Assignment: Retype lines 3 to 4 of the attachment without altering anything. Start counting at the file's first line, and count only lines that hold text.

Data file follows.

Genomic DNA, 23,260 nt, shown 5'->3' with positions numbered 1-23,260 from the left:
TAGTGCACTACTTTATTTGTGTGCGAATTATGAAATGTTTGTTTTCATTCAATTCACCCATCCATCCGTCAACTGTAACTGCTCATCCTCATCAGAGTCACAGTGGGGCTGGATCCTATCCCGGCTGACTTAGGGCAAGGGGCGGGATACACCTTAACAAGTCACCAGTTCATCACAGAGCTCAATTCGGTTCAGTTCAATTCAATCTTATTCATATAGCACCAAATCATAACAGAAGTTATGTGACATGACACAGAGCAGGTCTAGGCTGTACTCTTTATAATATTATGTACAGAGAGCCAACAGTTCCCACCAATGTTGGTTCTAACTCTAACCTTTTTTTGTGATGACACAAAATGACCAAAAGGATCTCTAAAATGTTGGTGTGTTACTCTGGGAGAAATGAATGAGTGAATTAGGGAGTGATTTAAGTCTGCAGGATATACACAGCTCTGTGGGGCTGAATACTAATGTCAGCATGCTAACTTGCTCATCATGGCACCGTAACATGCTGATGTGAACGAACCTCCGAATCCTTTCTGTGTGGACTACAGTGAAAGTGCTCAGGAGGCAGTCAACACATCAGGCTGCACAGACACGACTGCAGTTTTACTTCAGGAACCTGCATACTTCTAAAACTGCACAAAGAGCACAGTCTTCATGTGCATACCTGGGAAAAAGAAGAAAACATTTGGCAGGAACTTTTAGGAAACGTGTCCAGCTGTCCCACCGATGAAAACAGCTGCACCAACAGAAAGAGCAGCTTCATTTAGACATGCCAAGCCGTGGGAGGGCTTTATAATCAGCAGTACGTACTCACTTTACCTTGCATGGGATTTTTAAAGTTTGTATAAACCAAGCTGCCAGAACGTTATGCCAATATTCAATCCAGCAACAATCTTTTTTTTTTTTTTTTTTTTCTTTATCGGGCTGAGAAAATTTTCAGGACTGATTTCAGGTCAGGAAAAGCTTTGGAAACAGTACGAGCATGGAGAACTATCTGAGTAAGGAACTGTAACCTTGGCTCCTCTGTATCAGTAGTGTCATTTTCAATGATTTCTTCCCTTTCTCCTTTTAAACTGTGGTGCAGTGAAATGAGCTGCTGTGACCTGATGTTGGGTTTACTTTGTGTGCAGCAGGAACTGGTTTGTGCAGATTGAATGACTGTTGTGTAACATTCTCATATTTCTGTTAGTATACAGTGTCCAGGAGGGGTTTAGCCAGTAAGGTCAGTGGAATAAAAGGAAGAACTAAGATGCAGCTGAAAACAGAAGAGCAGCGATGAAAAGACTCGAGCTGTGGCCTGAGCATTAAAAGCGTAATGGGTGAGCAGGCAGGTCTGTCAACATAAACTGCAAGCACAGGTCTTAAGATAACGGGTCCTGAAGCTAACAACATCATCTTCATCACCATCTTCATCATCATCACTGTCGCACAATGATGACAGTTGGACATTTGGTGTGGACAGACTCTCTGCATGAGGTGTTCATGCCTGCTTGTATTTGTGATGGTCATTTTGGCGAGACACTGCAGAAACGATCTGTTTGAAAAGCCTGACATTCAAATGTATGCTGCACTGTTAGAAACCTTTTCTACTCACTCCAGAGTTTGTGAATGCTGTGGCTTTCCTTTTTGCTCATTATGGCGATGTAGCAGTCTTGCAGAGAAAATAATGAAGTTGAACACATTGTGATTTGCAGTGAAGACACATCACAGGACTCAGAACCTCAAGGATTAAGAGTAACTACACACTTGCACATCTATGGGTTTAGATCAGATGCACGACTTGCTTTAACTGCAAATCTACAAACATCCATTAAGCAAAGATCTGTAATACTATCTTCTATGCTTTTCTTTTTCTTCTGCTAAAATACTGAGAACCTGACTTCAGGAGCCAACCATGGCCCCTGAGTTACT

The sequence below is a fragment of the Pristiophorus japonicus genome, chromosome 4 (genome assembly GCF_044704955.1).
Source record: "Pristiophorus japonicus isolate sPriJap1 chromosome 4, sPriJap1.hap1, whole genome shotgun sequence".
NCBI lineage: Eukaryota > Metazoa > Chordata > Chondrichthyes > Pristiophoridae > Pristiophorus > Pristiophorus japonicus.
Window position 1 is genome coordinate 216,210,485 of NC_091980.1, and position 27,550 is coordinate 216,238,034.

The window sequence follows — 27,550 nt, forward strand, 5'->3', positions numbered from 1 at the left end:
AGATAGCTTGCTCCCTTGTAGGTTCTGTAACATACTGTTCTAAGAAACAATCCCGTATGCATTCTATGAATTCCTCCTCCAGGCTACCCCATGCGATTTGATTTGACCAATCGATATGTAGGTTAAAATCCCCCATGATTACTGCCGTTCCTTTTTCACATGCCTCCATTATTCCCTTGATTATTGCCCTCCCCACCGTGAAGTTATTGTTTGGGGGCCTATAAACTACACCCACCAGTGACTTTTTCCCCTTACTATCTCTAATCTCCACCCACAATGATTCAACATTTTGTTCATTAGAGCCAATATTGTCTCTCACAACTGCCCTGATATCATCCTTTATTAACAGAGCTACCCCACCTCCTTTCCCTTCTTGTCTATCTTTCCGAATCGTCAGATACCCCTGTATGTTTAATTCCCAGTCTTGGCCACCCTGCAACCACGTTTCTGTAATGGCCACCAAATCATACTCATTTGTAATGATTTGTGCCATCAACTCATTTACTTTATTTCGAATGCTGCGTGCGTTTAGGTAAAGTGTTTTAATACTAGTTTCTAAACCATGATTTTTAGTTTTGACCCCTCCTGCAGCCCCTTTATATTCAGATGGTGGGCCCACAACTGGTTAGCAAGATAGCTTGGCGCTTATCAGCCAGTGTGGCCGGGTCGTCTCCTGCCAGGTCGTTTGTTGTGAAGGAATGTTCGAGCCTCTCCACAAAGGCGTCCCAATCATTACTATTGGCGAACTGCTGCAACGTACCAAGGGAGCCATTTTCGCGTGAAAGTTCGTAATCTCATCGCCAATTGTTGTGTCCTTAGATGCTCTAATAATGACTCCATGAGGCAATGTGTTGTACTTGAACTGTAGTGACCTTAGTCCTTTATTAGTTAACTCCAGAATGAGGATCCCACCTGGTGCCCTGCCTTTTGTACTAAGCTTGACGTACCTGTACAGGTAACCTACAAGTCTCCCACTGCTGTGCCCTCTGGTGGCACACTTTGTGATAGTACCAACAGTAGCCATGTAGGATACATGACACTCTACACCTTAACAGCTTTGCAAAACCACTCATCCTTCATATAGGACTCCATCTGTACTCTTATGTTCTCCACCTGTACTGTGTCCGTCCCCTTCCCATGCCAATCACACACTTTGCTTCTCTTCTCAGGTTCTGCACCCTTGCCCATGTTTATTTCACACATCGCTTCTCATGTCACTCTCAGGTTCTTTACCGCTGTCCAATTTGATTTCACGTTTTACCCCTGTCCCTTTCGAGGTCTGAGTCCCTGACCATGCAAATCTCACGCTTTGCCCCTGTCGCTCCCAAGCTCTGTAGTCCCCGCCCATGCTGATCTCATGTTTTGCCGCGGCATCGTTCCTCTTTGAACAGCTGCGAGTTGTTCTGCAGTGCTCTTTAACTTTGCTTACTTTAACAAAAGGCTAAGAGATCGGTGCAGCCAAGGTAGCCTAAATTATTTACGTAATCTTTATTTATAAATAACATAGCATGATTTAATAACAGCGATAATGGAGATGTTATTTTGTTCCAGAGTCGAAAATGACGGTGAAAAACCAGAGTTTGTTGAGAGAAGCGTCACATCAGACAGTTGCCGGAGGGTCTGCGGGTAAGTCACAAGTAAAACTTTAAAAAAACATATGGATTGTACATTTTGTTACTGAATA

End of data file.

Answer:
The sequence below is a fragment of the Pristiophorus japonicus genome, chromosome 4 (genome assembly GCF_044704955.1).
Source record: "Pristiophorus japonicus isolate sPriJap1 chromosome 4, sPriJap1.hap1, whole genome shotgun sequence".